“It is a tremendous achievement that just before the end of my duties I was able to bring about his deportation, with the tools at my disposal, and advance the fight against terrorism,” Shaked said in a statement. “I hope that the incoming government will continue in this line and deport terrorists from Israel.”
Aryeh Deri, who has been tapped to take over the Interior Ministry in Benjamin Netanyahu’s incoming government, said the deportation was “the end of a long but just legal process.”
Following a years-long process that France has repeatedly objected to, the deportation comes as Israel prepares to swear in the most far-right government in its history. Among its highest-ranking members is Itamar Ben Gvir, the radical leader of the Jewish Power Party, who has promised to expel “disloyal” citizens as part of his platform to reassert sovereignty amid the escalating Israeli-Palestinian conflict.
In 2005, Hammouri was imprisoned and accused of being involved in planning an attack on Israel’s chief Sephardic rabbi, Ovadia Yosef. He was released in a 2011 prisoner trade, in which Israeli soldier Gilad Shalit, held by the militant group Hamas, was traded for over 1,000 Palestinian prisoners. Israel says Hammouri is active in the Popular Front for the Liberation of Palestine, which it has labeled a terrorist organization.
Since March, Hammouri had been held in administrative detention, a legal category in which Israel holds thousands of suspected Palestinian militants for undefined periods of time, without charge or trial. When his administrative detention expired early this month, Shaked announced the decision to revoke his citizenship and deport him.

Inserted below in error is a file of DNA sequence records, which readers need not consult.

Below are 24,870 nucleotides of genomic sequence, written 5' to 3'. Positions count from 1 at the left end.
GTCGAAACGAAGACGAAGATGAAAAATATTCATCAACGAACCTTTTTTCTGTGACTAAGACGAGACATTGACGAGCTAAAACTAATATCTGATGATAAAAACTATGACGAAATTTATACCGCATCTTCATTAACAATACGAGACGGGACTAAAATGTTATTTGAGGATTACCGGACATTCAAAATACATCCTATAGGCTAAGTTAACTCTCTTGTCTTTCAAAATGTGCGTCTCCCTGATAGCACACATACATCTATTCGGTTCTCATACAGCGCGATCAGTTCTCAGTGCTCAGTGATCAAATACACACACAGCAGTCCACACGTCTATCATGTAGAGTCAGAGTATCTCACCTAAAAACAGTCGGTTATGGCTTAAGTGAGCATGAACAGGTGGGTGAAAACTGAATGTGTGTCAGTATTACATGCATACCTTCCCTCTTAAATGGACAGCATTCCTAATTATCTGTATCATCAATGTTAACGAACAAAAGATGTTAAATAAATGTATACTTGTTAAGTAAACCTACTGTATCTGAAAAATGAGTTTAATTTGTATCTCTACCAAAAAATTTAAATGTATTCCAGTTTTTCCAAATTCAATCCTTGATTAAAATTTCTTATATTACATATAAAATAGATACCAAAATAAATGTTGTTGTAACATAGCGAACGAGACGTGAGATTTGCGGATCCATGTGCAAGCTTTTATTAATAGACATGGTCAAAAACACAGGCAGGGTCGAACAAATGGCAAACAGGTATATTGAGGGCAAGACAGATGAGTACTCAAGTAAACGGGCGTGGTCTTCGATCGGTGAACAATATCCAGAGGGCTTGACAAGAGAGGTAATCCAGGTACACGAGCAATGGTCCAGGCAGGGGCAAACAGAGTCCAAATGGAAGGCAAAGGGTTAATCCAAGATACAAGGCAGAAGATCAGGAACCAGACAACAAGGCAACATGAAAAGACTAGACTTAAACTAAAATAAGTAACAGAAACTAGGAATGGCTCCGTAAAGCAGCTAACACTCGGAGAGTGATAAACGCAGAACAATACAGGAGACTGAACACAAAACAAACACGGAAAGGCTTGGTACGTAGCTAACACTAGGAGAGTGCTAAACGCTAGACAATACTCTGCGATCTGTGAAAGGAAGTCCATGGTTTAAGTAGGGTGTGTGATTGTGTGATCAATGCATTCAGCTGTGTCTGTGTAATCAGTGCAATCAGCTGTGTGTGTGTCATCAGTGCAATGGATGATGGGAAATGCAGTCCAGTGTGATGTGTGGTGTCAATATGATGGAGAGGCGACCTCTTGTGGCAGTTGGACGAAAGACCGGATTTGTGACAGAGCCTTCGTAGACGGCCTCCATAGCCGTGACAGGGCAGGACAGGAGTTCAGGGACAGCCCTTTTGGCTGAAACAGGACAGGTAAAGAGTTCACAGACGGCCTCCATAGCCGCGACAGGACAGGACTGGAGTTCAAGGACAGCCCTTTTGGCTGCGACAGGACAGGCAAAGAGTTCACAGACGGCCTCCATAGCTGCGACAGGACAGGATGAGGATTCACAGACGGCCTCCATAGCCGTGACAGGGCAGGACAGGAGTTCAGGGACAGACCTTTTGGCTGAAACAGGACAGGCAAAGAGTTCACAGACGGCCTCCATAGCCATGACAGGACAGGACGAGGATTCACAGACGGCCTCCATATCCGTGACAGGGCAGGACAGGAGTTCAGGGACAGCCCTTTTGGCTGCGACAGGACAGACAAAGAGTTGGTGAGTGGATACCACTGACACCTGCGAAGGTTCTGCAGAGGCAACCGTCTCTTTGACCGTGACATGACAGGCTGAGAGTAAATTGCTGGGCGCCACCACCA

Israel’s Supreme Court rejected an appeal of the decision, but the move has spurred condemnation from international human rights organizations.
Several groups called on French President Emmanuel Macron this month to oppose the expulsion, saying it was a violation of international humanitarian law, including the ban on deportation of citizens of an occupied territory.
“Deportations of protected persons from an occupied territory can amount to war crimes,” said a letter issued this month from Amnesty International France, Human Rights Watch and three other French groups.
Hammouri was born in Kufr Aqab, a Palestinian village that is part of Israeli-annexed East Jerusalem. Palestinian residents there live in legal limbo, with revocable residency rights. Few apply for Israeli citizenship, which is seen as accepting the occupation.
Hammouri has worked as a defense attorney for Palestinian prisoners and, until last year, was active in Addameer, which advocates for prisoners’ rights. Along with five other Palestinian nongovernmental organizations, the group received a terrorist designation and was outlawed by Israeli Defense Minister Benny Gantz last year, in a move that international watchdogs decried as state-sponsored persecution of Palestinians who criticize the Israeli occupation and government. Hammouri was also among six human rights activists whose cellphones were infected with malware by the Israeli spyware company NSO.
Jessica Montell, director of HaMoked, the Israeli human rights group that has defended Hammouri, condemned the Israeli decision and said it was still unclear whether France would accept his deportation.
“Deporting a Palestinian from their homeland for breach of allegiance to the state of Israel is a dangerous precedent and a gross violation of basic rights,” Montell said, adding that her organization “will continue to fight against this draconian and unconstitutional law.”